What would you take away from those experiences that helped you develop your style with Matt Dawson?
If I didn’t have those experiences, I wouldn’t have known what playing a show feels like outside of playing in the school jazz band. It’s a totally different feel to play a rock show as opposed to playing in the school band. When I formed my own bands, it wasn’t that I only had confidence in performing; I also had confidence in writing and composing. That’s my big thing now, I compose all of my own music in Matt Dawson and I obviously haven’t played any shows yet since it’s all-new but the confidence in my composing came from my writing experiences back then.
“Matt Dawson” has been in the works for five-years now, talk about the early seeds of this project now that you’re ready to release new music…
When Just Enough broke up, I tried a whole bunch of different projects. First off, the name Matt Dawson – Dawson is actually my Grandmother’s maiden name and it’s a simpler name than Wolckenhauer. I also wanted to do something where I could sing and be the frontman since I was always behind the drums. Don’t get me wrong; my first love will always be the drums but I wanted to show a different side to my creativity. I also didn’t have to rely on anyone else for this project to work. I took a couple of songs from Just Enough, which I revamped and that’s how I started. I started redoing those songs in my own way and I incorporated the piano along with my vocals. The music went in all different directions. I think I was trying to be more aggressive and go for more of a rock sound – I guess to feel cooler (Laughs) and to attract ‘the rock listener,’ as opposed to going for a mainstream sound. My last album Party Animation, it was an eight song LP and I was very proud of it. It was the first album that I produced on my own but it was definitely darker than I originally intended. I think that’s because I didn’t know how to make it lighter. On the new stuff, I’m going for more of a poppy sound. I’m trying to crossover my pop punk roots into new age pop, it’s this weird hybrid and everyone that’s heard it so far has told me the same thing – they can’t place the sounds anywhere and that’s the best compliment.
Describe what it’s like to play multiple instruments and compose all of your own music…
Being able to play a few different instruments is cool, it’s good and bad in a certain sense because I don’t have to bud heads with anyone creatively. People could argue how that’s a bad thing since there might be something that I’m missing, which is why I have people listen to my songs before they’re done. I will ask them. ‘Is there anything I should change up?’ Being able to start a song from the ground up and layer everything is really cool. I always write everything on the piano first since that’s where I have the most emotion; the songs starts off as a piano ballad with vocals. It’s more intimate and it really determines whether or not a song is there and than I’ll throw in the drums and guitars atop of it. I’ll watch the whole thing evolve and I think it’s cool because I don’t have to wait for anybody else. It’s whatever I want when I want it (Laugh). Especially for what I want to bring to a live show, not many people bounce around from instrument to instrument. I can play drums and sing at the same time, play guitar and sing, play piano and sing, or just sing. I think that’s something really unique to my sound and I think people will connect to that. I think going from the drums on one song and playing the guitar on the next song will keep the energy going live. Sometimes when you’re watching a band perform, it gets kind of boring after a while – not because they’re playing badly but nothing changed movement wise and I think keeping the movement going would be pretty cool.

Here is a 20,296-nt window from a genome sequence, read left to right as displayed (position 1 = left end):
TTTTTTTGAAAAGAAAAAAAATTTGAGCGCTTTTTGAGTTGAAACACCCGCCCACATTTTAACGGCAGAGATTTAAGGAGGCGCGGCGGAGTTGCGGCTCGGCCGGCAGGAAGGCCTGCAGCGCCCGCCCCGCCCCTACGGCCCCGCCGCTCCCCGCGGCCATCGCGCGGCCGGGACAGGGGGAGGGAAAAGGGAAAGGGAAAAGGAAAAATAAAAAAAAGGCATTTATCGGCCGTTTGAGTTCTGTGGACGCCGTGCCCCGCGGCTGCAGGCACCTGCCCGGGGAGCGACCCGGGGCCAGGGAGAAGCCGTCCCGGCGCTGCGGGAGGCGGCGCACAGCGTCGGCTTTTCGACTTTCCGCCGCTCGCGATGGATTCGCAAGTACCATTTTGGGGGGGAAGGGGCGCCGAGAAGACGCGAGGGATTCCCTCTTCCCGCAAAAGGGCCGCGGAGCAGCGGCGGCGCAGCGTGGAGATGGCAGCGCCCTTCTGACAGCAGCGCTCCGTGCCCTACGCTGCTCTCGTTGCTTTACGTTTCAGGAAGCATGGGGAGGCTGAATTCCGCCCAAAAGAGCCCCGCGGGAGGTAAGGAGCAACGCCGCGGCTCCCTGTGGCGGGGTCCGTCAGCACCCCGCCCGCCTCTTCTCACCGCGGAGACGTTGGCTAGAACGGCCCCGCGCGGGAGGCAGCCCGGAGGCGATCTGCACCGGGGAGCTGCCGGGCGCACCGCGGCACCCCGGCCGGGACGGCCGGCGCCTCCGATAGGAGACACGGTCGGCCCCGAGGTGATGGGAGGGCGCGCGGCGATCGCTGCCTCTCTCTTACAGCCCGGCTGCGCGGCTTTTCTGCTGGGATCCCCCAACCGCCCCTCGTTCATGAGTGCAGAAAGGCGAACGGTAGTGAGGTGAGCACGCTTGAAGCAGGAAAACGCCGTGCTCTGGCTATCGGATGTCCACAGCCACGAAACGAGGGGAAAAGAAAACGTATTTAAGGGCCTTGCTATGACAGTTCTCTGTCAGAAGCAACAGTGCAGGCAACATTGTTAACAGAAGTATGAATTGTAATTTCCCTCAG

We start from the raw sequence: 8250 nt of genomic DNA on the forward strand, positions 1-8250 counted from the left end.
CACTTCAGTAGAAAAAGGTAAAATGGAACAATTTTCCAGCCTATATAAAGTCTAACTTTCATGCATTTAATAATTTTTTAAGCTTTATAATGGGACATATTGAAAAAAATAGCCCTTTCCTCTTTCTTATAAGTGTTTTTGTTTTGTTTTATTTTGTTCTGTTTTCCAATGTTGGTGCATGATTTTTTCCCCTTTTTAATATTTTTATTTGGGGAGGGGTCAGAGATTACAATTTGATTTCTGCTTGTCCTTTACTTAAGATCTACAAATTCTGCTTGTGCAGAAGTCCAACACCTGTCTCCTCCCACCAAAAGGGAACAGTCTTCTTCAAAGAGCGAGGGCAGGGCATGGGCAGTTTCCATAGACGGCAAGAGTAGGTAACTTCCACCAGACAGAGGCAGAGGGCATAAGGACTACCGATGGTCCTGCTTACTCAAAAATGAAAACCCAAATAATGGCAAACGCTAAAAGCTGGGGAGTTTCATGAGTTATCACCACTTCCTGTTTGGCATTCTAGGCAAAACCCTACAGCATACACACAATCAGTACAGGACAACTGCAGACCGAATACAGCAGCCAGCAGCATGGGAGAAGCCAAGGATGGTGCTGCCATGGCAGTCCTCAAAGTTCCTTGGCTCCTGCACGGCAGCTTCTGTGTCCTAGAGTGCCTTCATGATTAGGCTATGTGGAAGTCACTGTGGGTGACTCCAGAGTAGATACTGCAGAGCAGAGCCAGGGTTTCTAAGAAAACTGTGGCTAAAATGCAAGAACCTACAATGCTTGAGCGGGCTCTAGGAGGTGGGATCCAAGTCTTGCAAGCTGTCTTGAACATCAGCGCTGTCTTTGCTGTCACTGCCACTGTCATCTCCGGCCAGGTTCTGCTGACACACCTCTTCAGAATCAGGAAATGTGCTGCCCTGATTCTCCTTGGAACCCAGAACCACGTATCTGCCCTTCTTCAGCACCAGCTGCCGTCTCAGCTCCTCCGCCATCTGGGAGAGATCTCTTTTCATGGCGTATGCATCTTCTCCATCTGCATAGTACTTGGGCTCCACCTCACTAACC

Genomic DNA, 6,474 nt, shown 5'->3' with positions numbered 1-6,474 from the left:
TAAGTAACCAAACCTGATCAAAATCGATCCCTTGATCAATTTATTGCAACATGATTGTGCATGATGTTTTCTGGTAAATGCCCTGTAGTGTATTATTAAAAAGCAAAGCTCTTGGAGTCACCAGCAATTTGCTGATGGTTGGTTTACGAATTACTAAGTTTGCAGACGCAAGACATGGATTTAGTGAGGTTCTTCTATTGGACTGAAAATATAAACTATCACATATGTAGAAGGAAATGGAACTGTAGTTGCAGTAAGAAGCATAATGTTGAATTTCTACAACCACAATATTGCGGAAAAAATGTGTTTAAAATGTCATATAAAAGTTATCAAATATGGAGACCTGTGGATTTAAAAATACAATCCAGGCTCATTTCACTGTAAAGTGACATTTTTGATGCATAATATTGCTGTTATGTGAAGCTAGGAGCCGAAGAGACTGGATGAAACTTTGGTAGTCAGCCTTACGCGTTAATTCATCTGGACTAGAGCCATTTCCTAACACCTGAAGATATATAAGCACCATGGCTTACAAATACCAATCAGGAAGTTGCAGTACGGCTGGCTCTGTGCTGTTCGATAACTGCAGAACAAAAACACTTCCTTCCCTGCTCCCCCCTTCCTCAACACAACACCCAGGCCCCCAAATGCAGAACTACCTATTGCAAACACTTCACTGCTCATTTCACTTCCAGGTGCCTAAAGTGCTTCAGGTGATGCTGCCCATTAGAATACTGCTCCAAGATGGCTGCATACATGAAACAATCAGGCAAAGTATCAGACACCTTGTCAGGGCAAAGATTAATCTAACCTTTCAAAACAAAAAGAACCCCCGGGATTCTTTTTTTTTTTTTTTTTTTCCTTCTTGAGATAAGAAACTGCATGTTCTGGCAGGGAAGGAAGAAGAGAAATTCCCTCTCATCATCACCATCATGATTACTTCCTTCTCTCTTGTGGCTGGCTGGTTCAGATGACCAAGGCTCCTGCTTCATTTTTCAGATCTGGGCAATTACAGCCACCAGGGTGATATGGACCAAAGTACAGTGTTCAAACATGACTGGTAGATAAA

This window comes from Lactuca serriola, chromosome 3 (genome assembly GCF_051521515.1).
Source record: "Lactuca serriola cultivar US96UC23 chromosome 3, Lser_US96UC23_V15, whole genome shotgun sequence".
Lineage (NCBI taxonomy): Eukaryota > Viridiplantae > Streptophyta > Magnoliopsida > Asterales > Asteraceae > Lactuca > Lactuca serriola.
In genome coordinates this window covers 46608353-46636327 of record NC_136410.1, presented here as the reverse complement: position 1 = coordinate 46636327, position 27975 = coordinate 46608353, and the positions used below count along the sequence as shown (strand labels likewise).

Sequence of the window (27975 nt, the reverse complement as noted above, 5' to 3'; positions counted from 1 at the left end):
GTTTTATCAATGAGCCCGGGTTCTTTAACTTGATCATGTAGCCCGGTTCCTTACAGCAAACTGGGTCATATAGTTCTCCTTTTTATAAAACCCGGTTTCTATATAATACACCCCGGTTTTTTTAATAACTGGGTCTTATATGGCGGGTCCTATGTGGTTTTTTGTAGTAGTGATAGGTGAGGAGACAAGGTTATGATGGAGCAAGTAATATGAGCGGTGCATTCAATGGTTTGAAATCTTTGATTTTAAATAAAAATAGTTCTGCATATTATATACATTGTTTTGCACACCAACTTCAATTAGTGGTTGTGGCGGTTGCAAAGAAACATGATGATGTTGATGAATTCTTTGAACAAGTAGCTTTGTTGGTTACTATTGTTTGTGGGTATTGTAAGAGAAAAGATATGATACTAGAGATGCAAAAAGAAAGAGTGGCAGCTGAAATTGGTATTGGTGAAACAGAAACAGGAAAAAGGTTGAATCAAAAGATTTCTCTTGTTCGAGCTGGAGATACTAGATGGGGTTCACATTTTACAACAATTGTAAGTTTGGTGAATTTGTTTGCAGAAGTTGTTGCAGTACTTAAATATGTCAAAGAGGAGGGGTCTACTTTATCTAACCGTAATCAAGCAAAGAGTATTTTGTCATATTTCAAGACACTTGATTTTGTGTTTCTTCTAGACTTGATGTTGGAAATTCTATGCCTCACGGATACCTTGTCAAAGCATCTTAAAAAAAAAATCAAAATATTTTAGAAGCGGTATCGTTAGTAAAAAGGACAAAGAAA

Talk about the songwriting process behind your new EP and what’s transpired over the last year that’s lead you to this point?
I think of this new batch of songs as a culmination of everything that I’ve worked on coming together at once. There’s a couple of songs that are remakes like this song “Faster,” which was a 5AM song, a Just Enough song twice, an early Matt Dawson song on It’s What You Make Of It, and now I recorded it again. I’m sure I’m just messing with perfection at this point but it really hits home. There’s other stuff that’s brand new and the inspiration came from all over the place. There were some riffs that I had for years and they just clicked all of a sudden. For the first half of this year, I was working 50/60 hours a week at Volkswagen, which built up my anticipation since I wasn’t doing anything musically related. I would sit there when I was bored and just write down lyrics or melodies in my head and I would kind of compose the arrangements and play it through my mind. I said to myself, ‘Alright, I have to put all of my effort into this and I have to take the time to do it.’ That’s why I left my job and put all of my effort into my music during June and July, which was dedicated to straight writing and recording. I had already written most of the music so I wrote a lot of the lyrics as I went. I had vocal melodies that I could hum with the music. As I started to record, I knew where I wanted to go lyrically. I would throw lyrics over the melodies. That’s how a lot of the songs came to fruition, but making the decision to leave Volkswagen and put all my effort into the music was a huge step for me. Now it’s about getting the music in the right hands.
Since you took the risk, describe the reward of following your gut feeling. What’s the next step in getting Matt Dawson out there?